Miami Orca Covered Under Endangered Species Act
By miami.cbslocal.com // February 4, 2015
Has lived at Miami Seaquarium for 40 years
ABOVE VIDEO: National Oceanic and Atmospheric Administration’s (NOAA) Marine Fisheries Services decided to include Lolita under the Endangered Species Act. (Video by CBS4 Miami)
MIAMI- Groups who want to free Lolita, the Miami Seaquarium’s lone killer whale, are claiming a victory after the National Oceanic and Atmospheric Administration’s (NOAA) Marine Fisheries Services decided to include her under the Endangered Species Act.
“This is not a decision to free Lolita,” said a NOAA official he said during a conference call on Wednesday.
Officials went on to say the decision does not there will be any changes to Lolita’s care in captivity.
A distinct population group of Southern Resident killer whales was listed as endangered under the Endangered Species Act (ESA) on November 18, 2005.
According to rule, the protection did not include Southern Resident killer whales in captivity prior to the listing.
Lolita, the only Southern Resident killer whale in captivity, was reportedly taken from the Southern Resident killer whale population in the northern Pacific in 1970.
On January 25, 2013, People for the Ethical Treatment of Animals (PETA), the Animal Legal Defense Fund (ALDF), the Orca Network and others petitioned the government to revise the endangered listing of Southern Resident killer whales to remove the exclusion of captive whales from the description and include Lolita as protected under the ESA.
They claimed that DNA and the area where Lolita was captured indicated that she was at one time a member of the Southern Resident killer whale population.
The NOAA’s Northwest Fisheries Science Center, which studies the Southern Resident whale population, found the evidence presented supported the groups’ claim that Lolita was from the Southern Resident killer whale group that received protection in 2005.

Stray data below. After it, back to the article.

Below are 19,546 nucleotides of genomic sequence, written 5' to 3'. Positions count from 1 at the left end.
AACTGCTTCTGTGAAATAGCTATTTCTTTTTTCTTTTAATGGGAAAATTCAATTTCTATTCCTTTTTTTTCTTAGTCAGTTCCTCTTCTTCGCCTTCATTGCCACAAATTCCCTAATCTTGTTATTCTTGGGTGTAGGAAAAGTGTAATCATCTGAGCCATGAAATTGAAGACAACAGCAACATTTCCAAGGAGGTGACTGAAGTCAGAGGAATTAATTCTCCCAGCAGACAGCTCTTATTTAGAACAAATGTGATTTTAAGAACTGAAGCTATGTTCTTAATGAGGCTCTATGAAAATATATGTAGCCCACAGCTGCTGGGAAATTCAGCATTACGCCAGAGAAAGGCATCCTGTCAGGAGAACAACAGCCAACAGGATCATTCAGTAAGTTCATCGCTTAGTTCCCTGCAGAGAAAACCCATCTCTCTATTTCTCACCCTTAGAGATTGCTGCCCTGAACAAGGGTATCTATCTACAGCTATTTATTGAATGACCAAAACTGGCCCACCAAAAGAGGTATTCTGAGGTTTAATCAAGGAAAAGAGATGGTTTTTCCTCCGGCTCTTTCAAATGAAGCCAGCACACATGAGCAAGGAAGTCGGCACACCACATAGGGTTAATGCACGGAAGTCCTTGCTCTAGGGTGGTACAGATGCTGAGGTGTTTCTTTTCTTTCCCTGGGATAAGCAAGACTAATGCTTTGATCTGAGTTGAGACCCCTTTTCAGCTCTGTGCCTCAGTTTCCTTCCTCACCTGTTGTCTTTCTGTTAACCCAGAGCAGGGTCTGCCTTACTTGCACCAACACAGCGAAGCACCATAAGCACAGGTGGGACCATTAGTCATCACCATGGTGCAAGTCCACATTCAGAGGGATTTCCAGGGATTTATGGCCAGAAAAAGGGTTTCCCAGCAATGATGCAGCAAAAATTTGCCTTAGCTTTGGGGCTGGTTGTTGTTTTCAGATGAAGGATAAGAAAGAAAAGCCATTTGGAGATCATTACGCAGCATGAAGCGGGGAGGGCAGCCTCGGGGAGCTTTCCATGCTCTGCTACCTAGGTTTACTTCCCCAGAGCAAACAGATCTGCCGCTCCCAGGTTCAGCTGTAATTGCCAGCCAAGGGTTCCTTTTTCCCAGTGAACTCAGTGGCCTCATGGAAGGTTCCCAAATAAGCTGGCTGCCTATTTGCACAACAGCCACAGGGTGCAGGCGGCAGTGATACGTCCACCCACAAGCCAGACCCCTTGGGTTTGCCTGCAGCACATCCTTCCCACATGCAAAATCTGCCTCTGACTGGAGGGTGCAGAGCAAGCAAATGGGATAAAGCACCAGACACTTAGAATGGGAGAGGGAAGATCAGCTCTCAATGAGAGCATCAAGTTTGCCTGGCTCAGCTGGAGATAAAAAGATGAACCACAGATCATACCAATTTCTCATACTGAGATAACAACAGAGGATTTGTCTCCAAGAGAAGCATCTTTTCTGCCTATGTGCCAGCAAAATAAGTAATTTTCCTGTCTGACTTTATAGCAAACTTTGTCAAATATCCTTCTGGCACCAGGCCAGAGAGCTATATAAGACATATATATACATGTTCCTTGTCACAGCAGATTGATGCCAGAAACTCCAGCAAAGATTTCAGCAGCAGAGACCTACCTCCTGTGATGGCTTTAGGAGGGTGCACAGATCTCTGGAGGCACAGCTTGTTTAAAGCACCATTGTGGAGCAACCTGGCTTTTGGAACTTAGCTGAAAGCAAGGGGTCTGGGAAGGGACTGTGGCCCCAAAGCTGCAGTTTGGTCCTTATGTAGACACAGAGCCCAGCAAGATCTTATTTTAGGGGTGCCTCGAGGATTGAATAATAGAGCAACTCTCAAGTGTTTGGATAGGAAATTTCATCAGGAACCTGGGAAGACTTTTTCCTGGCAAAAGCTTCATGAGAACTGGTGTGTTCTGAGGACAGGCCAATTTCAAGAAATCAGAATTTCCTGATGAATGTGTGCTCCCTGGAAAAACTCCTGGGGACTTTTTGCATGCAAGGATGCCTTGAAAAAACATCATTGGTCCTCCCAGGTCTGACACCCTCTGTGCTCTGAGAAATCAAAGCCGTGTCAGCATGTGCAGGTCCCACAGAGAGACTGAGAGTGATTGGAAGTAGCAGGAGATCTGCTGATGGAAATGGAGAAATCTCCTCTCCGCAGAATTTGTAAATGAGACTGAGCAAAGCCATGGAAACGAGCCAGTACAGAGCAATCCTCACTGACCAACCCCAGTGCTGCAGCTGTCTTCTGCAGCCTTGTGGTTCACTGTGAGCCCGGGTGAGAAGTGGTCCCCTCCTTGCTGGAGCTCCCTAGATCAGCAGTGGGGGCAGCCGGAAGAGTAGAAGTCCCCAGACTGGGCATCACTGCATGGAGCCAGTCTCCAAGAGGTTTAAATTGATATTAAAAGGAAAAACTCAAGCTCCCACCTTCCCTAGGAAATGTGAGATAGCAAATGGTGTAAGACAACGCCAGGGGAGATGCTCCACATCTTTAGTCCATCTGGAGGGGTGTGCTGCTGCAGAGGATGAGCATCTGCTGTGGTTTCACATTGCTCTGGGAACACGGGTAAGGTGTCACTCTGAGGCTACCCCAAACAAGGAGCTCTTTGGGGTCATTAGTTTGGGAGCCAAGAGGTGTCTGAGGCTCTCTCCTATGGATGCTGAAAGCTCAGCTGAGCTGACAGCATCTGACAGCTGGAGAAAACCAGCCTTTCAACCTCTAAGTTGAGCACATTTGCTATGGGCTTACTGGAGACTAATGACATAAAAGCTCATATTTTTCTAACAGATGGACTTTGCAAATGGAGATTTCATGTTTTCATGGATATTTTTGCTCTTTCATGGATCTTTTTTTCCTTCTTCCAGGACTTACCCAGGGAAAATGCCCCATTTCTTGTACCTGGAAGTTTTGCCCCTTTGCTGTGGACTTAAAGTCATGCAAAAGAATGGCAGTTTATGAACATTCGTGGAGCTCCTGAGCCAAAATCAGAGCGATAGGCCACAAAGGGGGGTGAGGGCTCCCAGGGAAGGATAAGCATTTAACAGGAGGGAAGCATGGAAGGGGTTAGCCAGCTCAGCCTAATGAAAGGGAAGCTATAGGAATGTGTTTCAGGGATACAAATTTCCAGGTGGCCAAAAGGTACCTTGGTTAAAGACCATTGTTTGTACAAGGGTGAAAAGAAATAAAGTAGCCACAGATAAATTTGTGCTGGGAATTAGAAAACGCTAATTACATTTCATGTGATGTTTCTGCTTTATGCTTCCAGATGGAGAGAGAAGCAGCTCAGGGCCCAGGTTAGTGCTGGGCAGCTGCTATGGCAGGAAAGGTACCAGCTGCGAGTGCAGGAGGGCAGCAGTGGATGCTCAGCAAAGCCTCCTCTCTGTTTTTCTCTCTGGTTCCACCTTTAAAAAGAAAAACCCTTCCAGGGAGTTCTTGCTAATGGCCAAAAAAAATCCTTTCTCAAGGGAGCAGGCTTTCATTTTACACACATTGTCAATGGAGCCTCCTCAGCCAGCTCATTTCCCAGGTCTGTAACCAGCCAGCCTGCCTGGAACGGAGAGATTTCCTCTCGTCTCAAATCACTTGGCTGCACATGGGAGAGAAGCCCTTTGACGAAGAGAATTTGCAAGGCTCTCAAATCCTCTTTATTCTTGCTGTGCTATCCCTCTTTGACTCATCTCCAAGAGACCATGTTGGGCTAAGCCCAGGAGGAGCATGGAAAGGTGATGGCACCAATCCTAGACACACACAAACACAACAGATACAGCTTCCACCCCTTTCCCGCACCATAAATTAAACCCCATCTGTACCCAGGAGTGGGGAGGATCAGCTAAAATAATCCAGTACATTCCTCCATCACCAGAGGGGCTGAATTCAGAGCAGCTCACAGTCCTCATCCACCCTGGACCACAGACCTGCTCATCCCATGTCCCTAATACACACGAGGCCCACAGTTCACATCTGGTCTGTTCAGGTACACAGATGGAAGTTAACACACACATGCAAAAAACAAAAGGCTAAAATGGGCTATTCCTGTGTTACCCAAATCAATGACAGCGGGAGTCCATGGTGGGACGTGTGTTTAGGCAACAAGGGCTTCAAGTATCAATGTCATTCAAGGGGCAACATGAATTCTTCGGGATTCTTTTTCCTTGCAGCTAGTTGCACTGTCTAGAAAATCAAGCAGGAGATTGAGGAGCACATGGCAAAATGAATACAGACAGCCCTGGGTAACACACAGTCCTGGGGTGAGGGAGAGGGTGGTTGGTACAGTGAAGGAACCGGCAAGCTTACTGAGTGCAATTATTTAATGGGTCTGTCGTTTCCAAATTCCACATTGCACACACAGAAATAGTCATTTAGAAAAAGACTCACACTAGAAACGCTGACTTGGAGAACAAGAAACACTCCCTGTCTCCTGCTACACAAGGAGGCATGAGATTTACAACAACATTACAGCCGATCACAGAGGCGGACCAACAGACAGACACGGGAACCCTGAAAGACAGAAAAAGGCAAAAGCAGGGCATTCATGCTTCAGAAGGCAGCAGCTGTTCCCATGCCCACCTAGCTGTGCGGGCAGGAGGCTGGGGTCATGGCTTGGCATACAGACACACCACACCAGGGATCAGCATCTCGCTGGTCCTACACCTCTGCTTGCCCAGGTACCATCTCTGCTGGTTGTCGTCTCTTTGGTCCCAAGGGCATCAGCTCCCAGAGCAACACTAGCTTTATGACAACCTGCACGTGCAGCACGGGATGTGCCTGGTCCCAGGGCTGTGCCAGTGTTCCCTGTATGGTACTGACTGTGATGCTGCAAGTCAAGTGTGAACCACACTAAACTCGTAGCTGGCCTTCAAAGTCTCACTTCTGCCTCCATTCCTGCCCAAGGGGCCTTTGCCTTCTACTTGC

On Wednesday, NOAA posted on its West Coast Region website that a decision had been made and “we find that Lolita’s captive status, in and of itself, does not preclude her listing under the ESA.”
PETA claims that by adding Lolita to the Endangered Species Act it opens the door to further action.
The group claims that in addition to her tank at the Miami Seaquarium being smaller than federal requirements, “she has been without a companion of her own species for the past 35 years, and without shelter from the blazing sun—violates the ESA’s prohibition on harming and harassing protected animals,” according a statement from PETA.
NOAA said Lolita’s pool size is not under their jurisdiction so they cannot comment on it.
They add that there is ongoing litigation concerning Lolita’s captive care.
PETA said they plan to continue to push for Lolita to be retired from performing and transferred to a seaside sanctuary that’s waiting for her in her home waters off Washington’s San Juan Islands.
If possible, Lolita may even be released back into her family pod, according to the group.
“The issues surrounding any release of Lolita to the wild are numerous and complex, would involve both the ESA and the Marine Mammal Protection Act (MMPA), and are not analyzed in the listing rule,” according to NOAA’s website.
In the summer of 1970, Lolita was caught in Penn Cove, Puget Sound, WA. She was one of seven young whales sold to marine parks around the world from a roundup of over 80 orcas conducted by Ted Griffin and Don Goldsberry, partners in a capture operation known as Namu, Inc.
Tokitae, as she was originally named, was purchased by Seaquarium veterinarian Dr. Jesse White for about $20,000.
Lolita is a 20-foot-long, 7,000 pound orca, who has lived at the Miami Seaquarium for 40 years.